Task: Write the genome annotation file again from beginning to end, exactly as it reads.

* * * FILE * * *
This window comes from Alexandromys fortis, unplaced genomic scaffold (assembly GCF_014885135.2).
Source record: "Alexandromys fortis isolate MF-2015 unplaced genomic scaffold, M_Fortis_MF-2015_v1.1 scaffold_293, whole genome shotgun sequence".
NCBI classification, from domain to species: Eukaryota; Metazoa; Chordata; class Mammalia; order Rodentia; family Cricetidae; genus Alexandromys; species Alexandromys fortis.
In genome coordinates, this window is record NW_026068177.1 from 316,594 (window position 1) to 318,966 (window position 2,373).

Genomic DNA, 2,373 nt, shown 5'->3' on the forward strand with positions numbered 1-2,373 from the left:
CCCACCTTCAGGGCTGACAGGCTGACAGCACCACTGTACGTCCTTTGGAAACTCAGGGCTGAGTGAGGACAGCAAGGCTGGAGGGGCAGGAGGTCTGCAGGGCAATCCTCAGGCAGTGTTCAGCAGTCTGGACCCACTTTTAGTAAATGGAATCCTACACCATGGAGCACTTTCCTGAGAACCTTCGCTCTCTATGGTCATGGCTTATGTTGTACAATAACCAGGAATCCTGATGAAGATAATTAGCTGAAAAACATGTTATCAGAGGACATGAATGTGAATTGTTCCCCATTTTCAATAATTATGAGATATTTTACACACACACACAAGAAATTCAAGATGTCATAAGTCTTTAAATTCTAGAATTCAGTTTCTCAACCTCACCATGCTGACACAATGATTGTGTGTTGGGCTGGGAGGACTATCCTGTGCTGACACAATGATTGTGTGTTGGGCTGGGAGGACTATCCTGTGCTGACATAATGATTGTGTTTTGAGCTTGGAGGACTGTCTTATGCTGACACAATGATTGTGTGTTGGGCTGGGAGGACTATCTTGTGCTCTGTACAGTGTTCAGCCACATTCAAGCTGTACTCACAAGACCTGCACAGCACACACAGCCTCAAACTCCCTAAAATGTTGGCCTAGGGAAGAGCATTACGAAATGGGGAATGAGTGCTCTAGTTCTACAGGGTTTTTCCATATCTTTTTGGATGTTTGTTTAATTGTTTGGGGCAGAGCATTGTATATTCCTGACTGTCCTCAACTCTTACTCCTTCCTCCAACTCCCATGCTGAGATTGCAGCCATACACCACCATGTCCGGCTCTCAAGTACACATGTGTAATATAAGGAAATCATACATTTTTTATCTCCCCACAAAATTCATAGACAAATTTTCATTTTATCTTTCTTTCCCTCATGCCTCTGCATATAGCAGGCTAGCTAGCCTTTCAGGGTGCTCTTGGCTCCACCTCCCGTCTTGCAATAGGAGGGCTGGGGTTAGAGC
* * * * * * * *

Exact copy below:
This window comes from Alexandromys fortis, unplaced genomic scaffold (assembly GCF_014885135.2).
Source record: "Alexandromys fortis isolate MF-2015 unplaced genomic scaffold, M_Fortis_MF-2015_v1.1 scaffold_293, whole genome shotgun sequence".
NCBI classification, from domain to species: Eukaryota; Metazoa; Chordata; class Mammalia; order Rodentia; family Cricetidae; genus Alexandromys; species Alexandromys fortis.
In genome coordinates, this window is record NW_026068177.1 from 316,594 (window position 1) to 318,966 (window position 2,373).

Genomic DNA, 2,373 nt, shown 5'->3' on the forward strand with positions numbered 1-2,373 from the left:
CCCACCTTCAGGGCTGACAGGCTGACAGCACCACTGTACGTCCTTTGGAAACTCAGGGCTGAGTGAGGACAGCAAGGCTGGAGGGGCAGGAGGTCTGCAGGGCAATCCTCAGGCAGTGTTCAGCAGTCTGGACCCACTTTTAGTAAATGGAATCCTACACCATGGAGCACTTTCCTGAGAACCTTCGCTCTCTATGGTCATGGCTTATGTTGTACAATAACCAGGAATCCTGATGAAGATAATTAGCTGAAAAACATGTTATCAGAGGACATGAATGTGAATTGTTCCCCATTTTCAATAATTATGAGATATTTTACACACACACACAAGAAATTCAAGATGTCATAAGTCTTTAAATTCTAGAATTCAGTTTCTCAACCTCACCATGCTGACACAATGATTGTGTGTTGGGCTGGGAGGACTATCCTGTGCTGACACAATGATTGTGTGTTGGGCTGGGAGGACTATCCTGTGCTGACATAATGATTGTGTTTTGAGCTTGGAGGACTGTCTTATGCTGACACAATGATTGTGTGTTGGGCTGGGAGGACTATCTTGTGCTCTGTACAGTGTTCAGCCACATTCAAGCTGTACTCACAAGACCTGCACAGCACACACAGCCTCAAACTCCCTAAAATGTTGGCCTAGGGAAGAGCATTACGAAATGGGGAATGAGTGCTCTAGTTCTACAGGGTTTTTCCATATCTTTTTGGATGTTTGTTTAATTGTTTGGGGCAGAGCATTGTATATTCCTGACTGTCCTCAACTCTTACTCCTTCCTCCAACTCCCATGCTGAGATTGCAGCCATACACCACCATGTCCGGCTCTCAAGTACACATGTGTAATATAAGGAAATCATACATTTTTTATCTCCCCACAAAATTCATAGACAAATTTTCATTTTATCTTTCTTTCCCTCATGCCTCTGCATATAGCAGGCTAGCTAGCCTTTCAGGGTGCTCTTGGCTCCACCTCCCGTCTTGCAATAGGAGGGCTGGGGTTAGAGC